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Defense Minister Wants a Leaner, Flexible German Army

April 26, 2003

The German army, originally designed to fight a war from the east that never came, is past its prime. Germany's Defense Minister told DW-TV he wants to turn it into a flexible force able to meet today's needs.

Peacekeeping operations will play a bigger role in the future.Image: AP

Back when Germany found itself on the front lines of the Cold War, the German army stood ever ready for a wave of Soviet tanks rolling over the borders with Poland and Czechoslovakia. In some ways, the German army, or Bundeswehr, is still waiting for that attack, even though the only vehicles rolling across Germany's eastern borders these days are full of freight or tourists.

Once the United States' strongest ally, Germany is now one of the military laggards in the North Atlantic Treaty Organization. Equipment is old and increasingly in need of repair. Problem is, replacement parts are hard to find. On average, Bundeswehr trucks are 25 years old.

Wacklige Zeiten
Image: AP

Peter Struck, the country's defense minister, (photo) says he wants to change traditional thinking about the army's role and how and where troops should be deployed. In an interview with DW-TV, Struck said the German army's strengths lie in its ability to act as peacekeepers in hot spots like Afghanistan or in the Balkans, rather than massing at the border to Poland and saying "the enemy is coming from the east."

While Germany's Bundeswehr might have lost its role as guardians of western European democracy, it has proven itself effective in various peacekeeping operations. Much of its vehicle fleet might be antiquated, but it has several hundred highly trained special operations troops, a strong medical corps and excellent mine clearing equipment and diesel submarines.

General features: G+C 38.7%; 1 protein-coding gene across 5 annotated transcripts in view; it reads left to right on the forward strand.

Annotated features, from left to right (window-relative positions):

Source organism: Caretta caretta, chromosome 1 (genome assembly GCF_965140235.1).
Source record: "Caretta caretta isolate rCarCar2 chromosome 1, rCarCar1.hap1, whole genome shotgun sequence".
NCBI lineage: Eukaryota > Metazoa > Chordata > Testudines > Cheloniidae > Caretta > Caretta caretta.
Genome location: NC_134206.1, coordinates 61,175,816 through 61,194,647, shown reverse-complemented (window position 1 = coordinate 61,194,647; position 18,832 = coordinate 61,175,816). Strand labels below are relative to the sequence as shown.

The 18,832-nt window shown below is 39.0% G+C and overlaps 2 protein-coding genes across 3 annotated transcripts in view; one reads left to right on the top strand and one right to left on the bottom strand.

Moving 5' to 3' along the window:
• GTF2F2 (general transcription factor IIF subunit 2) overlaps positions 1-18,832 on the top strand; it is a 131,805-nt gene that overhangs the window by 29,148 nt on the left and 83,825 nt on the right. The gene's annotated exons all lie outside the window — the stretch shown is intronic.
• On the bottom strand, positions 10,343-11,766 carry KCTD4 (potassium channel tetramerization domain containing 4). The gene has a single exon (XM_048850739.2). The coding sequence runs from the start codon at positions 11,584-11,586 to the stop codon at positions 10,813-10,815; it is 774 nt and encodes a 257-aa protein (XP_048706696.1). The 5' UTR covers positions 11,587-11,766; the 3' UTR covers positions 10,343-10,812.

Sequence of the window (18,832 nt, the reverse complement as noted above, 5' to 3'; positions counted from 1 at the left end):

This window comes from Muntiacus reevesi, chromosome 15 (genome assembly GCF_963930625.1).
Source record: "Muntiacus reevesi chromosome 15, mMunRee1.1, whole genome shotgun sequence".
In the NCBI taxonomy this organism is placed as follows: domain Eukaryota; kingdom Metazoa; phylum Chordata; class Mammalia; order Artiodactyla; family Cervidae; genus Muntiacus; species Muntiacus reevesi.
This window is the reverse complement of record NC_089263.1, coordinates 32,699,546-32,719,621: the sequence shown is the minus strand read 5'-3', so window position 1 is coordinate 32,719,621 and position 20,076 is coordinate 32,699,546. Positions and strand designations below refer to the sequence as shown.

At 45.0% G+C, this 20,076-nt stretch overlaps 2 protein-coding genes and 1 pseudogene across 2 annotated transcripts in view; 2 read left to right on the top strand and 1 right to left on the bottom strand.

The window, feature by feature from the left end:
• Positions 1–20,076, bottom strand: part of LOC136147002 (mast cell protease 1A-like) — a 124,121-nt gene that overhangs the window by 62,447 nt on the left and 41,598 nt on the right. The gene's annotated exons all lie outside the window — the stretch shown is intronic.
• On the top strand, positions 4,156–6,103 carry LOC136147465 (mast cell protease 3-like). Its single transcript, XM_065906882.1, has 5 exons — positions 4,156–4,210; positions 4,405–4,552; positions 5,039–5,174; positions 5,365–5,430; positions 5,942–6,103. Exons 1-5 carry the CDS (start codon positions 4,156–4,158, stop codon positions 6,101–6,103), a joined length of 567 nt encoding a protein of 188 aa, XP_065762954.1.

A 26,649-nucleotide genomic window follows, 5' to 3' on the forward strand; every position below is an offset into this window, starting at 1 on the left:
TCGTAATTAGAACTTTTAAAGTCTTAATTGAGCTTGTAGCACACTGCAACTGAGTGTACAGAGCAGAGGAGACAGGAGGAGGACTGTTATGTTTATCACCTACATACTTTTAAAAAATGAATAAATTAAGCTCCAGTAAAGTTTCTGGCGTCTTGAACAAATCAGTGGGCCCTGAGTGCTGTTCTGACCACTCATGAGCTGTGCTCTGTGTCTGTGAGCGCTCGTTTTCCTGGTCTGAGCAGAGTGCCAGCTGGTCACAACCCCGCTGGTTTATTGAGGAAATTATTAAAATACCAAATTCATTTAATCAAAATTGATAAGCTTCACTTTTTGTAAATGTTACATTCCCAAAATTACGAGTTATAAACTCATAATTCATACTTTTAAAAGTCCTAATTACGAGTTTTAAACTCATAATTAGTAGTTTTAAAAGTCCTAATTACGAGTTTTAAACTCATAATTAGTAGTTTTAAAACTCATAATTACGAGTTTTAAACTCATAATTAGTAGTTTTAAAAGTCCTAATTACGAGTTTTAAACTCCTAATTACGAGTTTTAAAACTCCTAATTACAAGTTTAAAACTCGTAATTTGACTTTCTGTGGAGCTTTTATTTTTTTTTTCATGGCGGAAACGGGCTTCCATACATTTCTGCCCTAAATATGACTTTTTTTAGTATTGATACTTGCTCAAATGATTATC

Germany, with some 8,500 troops deployed overseas, comes in only behind the United States in the number of soldiers serving abroad.

Defense Abroad is Defense at Home

According to Struck, German troops abroad are an integral part of domestic security. In today's world, Stuck said, German military brass operates under the conviction that national defense entails more than protecting German soil from invaders.

"Germany is also defended by our troops in Afghanistan," Struck said. In effect, the Bundeswehr learns how to deal with contemporary threats, like terrorism or chemical and biological weapons, through its experiences there on the ground. And in some instances, especially when it comes to equipment, the Bundeswehr has learned it has to rethink long-held military assumptions.

Bundeswehrsoldat in Afghanistan
Ein unbekannter Bundeswehrsoldat bewacht hinter Sandsaecken den Zugang zur Basis der deutschen Truppen in der afghanischen Hauptstadt Kabul auf einem Archivbild vom 18. Januar 2002. Der Bundestag hat am Freitag, 20. Dezember 2002 mit parteiuebergreifender Mehrheit einer Verlaengerung des Bundeswehr-Mandats fuer Afghanistan um zwoelf Monate zugestmmt.Image: AP

Afghanistan (photo) has taught, for example, that armed all-terrain vehicles are often more important than heavy tanks. Personnel transport carriers can be just as essential as fighter jets. Struck said the German military needs to turn its traditionally static armed forces into a high-tech mobile forces that can face the kinds of threats that will likely surface in the future.

"We need to do more against ABC-weapons," admitted Struck. "That is, have more units which can investigate biological or chemical weapons or contaminated areas."

Empty Coffers

Since the end of the Cold War, Germany, along with many other NATO allies, let its defense spending languish, choosing to invest in social programs instead. While the United States spends 3.3 percent of the gross domestic product on its armed forces, German funding for its military amounted to 1.5 percent of GDP.

And of the $27 billion going to defense, only 13 percent of that goes to new equipment. More than half of the budget goes to salaries and personnel costs. The constant shortage of money has begun to hurt troop morale.

Funding increases aren't currently on the table, but Struck did tell DW-TV he does intend to free up money for the restructuring by decommissioning old equipment and outsourcing some expensive administrative duties to private companies. He said troop levels should stay at their current level of 285,000.

Homeland Defense

Struck has told the German newspaper Die Welt that the Bundeswehr should be deployed in the domestic fight against terrorism. In a draft of new military guidelines under development, the Bundeswehr would in the future be used against terrorist attacks or in the case of natural catastrophes.

The guidelines, which will be debated by the German cabinet next month, recommend that even in cases where normal jurisdiction falls to internal security forces, the military should be mobilized if it can counter the danger or if increased troop deployments are necessary to defend the populace or critical infrastructure.